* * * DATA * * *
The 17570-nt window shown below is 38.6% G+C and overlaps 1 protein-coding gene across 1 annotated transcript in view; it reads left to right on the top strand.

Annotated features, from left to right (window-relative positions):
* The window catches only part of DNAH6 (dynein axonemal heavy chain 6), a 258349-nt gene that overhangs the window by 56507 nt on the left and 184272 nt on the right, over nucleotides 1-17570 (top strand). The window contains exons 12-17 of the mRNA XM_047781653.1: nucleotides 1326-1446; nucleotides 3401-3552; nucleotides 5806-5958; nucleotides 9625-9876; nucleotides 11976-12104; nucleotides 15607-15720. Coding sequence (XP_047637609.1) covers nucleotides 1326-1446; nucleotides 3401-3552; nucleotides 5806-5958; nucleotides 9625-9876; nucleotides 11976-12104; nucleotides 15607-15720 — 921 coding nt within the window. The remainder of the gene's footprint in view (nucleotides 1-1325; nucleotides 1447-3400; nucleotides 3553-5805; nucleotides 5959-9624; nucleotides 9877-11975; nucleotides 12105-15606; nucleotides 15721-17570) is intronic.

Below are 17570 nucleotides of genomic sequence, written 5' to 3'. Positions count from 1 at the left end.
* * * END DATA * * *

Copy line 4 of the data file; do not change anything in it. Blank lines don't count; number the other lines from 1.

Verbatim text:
Below are 17570 nucleotides of genomic sequence, written 5' to 3'. Positions count from 1 at the left end.